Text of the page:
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Vamba Bility at The Hammer Museum


Vamba Bility is a multidisciplinary artist whose work echoes the experience of the African diaspora. Having journeyed from Côte d’Ivoire to Guinea to the United States, Bility perceives this contested way of living as a blur, albeit one that is deeply intimate. In his hands, this blurred sensibility becomes a fluid movement that draws on various material histories. He expresses the reverberating motions of his existence by leaning on and weaving together mediums and materials such as painting, textiles, found objects, and sound. A cracked calabash gets sewn together. A torn canvas gets stitched as a salve. A painting is propped up by a brick or two. All of this is a form of mark-making that structures the landscape of diaspora as a material residue of atmosphere, of feeling, of process. Bility threads this through a shared poesis—a bringing forth, a revelation—that sketches out an architecture of what it means to be.

At the Hammer Museum, Bility presents an array of objects, staging an aesthetic encounter that breathes life into his self-referential sketches of diasporic living. He structures the exhibition after the bustling bazaar—a dynamic space teeming with systems of exchange that produce, use, and reuse commercial materials like spools of yarn, bags of kola nuts, planks of wood, metal chains, and swaths of canvas. The resulting sculptures and paintings engage in a dialogue with the material concerns of several avant-garde practices of the 1960s and 1970s, including those of the Italian Arte Povera movement, and the West African sensibilities and strategies of Vohou-Vohou and récupération. To varying degrees, these ways of object-making intentionally flatten the distinctions between local, imported, industrial, and natural materials.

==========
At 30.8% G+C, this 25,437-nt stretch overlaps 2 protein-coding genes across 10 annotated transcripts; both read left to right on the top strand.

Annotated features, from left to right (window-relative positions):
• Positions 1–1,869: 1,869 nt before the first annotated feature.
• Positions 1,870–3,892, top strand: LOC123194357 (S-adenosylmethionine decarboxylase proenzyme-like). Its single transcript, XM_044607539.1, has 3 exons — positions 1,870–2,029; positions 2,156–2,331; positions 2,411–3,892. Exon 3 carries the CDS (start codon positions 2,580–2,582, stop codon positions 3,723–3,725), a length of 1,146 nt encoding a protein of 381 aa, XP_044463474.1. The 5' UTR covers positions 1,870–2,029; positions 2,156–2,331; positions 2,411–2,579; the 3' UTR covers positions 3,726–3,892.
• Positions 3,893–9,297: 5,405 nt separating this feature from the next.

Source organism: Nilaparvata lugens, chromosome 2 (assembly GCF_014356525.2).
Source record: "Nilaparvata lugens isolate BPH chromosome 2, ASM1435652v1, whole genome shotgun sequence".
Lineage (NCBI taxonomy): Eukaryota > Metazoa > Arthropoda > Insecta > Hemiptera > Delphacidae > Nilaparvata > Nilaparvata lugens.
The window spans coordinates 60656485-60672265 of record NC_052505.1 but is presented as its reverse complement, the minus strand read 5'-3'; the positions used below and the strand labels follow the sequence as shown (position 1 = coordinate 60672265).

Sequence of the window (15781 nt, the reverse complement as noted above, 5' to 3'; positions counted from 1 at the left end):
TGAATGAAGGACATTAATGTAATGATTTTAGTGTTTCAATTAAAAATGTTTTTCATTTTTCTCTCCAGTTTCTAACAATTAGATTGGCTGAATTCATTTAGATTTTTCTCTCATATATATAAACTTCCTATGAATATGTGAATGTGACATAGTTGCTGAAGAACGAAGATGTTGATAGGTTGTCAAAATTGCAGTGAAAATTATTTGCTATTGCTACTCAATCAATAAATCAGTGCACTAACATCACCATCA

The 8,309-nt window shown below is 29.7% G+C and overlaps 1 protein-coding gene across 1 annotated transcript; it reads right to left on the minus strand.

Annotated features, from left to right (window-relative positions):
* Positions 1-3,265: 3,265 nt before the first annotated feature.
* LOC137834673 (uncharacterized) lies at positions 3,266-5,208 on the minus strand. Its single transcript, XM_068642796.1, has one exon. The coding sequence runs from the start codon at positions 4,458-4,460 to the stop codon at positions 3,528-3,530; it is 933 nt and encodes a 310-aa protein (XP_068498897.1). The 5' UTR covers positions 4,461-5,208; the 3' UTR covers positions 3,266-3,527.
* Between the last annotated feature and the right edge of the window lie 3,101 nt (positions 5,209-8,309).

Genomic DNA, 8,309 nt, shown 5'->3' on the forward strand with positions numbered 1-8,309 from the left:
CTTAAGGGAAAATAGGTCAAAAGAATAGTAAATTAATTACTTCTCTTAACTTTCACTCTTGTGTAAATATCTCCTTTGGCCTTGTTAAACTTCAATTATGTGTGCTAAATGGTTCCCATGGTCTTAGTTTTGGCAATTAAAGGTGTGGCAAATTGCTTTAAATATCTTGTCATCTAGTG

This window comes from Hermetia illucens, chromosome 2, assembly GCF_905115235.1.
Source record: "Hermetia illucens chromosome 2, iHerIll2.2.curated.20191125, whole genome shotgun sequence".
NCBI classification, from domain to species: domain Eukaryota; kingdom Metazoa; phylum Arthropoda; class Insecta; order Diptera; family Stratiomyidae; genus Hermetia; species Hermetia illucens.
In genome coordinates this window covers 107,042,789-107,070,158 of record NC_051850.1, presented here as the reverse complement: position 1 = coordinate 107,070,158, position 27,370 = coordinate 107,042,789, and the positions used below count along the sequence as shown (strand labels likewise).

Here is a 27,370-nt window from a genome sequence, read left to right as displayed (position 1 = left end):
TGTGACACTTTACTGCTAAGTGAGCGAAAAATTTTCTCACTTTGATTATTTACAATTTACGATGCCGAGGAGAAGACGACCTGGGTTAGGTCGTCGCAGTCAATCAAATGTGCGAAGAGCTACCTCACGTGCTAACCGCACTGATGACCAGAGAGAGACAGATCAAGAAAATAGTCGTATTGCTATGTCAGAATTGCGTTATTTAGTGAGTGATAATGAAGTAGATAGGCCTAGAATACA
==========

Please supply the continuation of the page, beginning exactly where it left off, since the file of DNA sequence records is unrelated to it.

Hammer Projects: Vamba Bility is organized by Ikechúkwú Onyewuenyi, curatorial associate, with Nyah Ginwright, curatorial assistant.

Photo: Hammer Projects: Vamba Bility, installation view, Hammer Museum, Los Angeles, January 20 – May 19, 2024. Photo: Jeff McLane